Chlamydia dell'Arte: A Sex-Ed Burlesque

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Courtesy Capital Fringe Festival
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Editorial Review

Fringe's 'Chlamydia dell'Arte' offers a comedic take on sex

By Fiona Zublin
Wednesday, July 14, 2010

"Chlamydia dell'Arte," which plays through July 25 at the Baldacchino Gypsy Tent Bar, is a motley collection of songs, dances, skits and monologues delivered by two women who, thank goodness, never got that "girls can't be funny" memo. Gigi Naglak and Meghann Williams change costumes during short video interludes of two cranky old ladies (played by Naglak and Williams) and interviews with real women about getting and giving the sex talk -- "I was told I would hug somebody and have a special sneeze" -- and other insights on how women think about sex in America.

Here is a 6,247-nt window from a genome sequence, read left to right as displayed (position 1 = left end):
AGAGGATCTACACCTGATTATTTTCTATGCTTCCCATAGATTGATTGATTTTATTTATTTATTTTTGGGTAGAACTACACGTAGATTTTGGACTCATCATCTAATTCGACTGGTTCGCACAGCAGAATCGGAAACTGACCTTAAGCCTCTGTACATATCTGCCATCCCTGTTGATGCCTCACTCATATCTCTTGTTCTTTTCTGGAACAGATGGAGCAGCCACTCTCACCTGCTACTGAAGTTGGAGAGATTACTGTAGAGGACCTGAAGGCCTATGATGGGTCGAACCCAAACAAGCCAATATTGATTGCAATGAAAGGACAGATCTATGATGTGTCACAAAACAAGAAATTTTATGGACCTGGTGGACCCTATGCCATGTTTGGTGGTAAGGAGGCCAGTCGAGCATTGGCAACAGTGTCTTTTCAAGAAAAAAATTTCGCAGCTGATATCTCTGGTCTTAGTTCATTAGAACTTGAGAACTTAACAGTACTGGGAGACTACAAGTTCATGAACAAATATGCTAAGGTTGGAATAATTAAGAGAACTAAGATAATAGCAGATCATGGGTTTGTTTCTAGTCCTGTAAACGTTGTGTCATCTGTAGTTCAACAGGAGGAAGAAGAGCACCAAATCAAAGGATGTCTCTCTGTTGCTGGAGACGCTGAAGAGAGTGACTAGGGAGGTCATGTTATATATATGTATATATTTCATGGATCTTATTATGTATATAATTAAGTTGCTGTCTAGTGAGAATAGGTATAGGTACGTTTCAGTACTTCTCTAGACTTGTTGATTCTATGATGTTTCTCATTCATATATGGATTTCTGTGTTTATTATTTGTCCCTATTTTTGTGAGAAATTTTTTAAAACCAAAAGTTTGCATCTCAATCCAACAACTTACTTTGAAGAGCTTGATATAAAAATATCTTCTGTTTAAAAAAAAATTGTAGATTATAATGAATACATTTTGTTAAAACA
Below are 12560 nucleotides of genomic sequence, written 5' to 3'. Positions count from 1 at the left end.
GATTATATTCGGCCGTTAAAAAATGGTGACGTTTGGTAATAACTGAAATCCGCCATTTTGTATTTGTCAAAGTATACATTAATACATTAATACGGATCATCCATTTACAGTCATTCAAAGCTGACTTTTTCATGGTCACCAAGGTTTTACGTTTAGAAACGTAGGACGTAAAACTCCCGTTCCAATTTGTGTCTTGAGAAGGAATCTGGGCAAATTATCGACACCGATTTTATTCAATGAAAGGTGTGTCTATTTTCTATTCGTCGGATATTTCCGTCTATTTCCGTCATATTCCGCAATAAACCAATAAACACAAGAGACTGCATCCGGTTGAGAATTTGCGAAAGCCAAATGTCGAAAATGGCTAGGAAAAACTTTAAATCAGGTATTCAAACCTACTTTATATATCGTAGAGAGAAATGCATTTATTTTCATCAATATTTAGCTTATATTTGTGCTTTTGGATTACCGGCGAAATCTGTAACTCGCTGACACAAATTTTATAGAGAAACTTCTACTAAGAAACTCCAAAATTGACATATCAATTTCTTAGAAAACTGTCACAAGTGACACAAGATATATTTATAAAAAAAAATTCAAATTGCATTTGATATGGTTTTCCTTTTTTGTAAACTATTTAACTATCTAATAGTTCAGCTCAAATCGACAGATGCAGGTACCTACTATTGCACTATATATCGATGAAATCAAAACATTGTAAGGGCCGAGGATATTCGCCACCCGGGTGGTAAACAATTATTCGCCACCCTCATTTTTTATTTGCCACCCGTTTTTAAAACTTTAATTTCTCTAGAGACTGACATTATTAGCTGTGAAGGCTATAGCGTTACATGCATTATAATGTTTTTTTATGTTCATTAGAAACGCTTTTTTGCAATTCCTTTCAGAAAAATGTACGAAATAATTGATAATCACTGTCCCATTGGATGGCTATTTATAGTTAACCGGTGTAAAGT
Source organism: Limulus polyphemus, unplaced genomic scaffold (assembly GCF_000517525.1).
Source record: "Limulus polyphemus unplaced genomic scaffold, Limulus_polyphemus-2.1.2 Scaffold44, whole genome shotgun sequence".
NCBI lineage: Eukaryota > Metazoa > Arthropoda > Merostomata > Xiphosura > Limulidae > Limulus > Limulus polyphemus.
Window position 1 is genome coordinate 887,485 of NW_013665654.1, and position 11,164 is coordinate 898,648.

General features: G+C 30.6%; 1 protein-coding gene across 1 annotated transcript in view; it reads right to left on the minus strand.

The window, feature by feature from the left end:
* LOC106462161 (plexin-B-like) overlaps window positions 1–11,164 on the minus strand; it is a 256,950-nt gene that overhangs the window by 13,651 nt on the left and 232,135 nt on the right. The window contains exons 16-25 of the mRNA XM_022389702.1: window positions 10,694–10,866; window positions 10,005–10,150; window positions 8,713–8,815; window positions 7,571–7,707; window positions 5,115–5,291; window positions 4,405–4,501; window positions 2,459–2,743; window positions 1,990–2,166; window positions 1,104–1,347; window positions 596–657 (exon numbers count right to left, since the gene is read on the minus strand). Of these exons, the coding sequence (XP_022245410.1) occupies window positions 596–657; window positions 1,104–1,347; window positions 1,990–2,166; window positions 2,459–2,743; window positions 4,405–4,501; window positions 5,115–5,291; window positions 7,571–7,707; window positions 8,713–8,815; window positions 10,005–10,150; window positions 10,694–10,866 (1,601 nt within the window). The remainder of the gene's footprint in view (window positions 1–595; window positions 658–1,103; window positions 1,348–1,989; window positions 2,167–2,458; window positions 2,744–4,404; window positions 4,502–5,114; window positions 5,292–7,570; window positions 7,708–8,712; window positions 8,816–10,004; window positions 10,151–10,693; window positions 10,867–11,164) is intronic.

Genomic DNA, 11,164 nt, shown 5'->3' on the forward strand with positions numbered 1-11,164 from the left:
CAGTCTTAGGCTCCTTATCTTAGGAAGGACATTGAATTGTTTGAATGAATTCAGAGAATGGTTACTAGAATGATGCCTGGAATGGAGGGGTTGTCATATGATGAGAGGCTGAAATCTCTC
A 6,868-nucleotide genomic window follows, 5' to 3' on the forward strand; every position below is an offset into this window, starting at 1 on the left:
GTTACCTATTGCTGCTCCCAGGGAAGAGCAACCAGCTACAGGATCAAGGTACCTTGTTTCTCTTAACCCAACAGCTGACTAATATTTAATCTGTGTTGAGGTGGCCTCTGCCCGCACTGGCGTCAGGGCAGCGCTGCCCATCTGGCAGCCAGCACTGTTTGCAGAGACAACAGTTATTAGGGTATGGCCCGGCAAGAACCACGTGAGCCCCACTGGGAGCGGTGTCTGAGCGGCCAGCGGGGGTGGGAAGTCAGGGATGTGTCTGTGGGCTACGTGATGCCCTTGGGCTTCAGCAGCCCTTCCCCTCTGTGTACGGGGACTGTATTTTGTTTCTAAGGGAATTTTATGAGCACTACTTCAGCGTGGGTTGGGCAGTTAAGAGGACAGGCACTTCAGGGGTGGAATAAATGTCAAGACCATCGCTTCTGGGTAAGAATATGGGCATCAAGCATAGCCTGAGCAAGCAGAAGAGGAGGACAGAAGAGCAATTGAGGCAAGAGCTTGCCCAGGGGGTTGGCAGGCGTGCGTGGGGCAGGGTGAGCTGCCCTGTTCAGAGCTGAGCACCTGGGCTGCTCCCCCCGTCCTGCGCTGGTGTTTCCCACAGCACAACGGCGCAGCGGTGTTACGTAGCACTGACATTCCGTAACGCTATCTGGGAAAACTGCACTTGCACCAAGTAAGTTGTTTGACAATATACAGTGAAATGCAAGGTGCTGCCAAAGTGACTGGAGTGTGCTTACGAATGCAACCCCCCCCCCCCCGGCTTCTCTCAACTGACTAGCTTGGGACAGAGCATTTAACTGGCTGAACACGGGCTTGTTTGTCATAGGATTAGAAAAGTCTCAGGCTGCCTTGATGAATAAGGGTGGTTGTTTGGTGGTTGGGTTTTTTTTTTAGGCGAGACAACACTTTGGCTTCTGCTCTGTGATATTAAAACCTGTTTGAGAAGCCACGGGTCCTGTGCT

The skits range from sexy (Naglak's fan dance, a striptease juxtaposed with a video about STD facts) to funny (Williams' two pitch-perfect monologues, one about Barbie sexuality and one about date rape). Some of the didactic sex-education moments seem a bit out of place, since the program indicates that the play is for mature audiences, and we sure hope mature audiences know the difference between a transvestite and a transsexual. (Attendees should be aware that the play also contains a short discussion of sexual assault.)

Like most Fringe shows, "Chlamydia" could be a bit more polished. But what it accomplishes is impressive: Naglak and Williams are so exuberant and unaffectedly positive about sex throughout that, in their hands, none of the material seems dirty.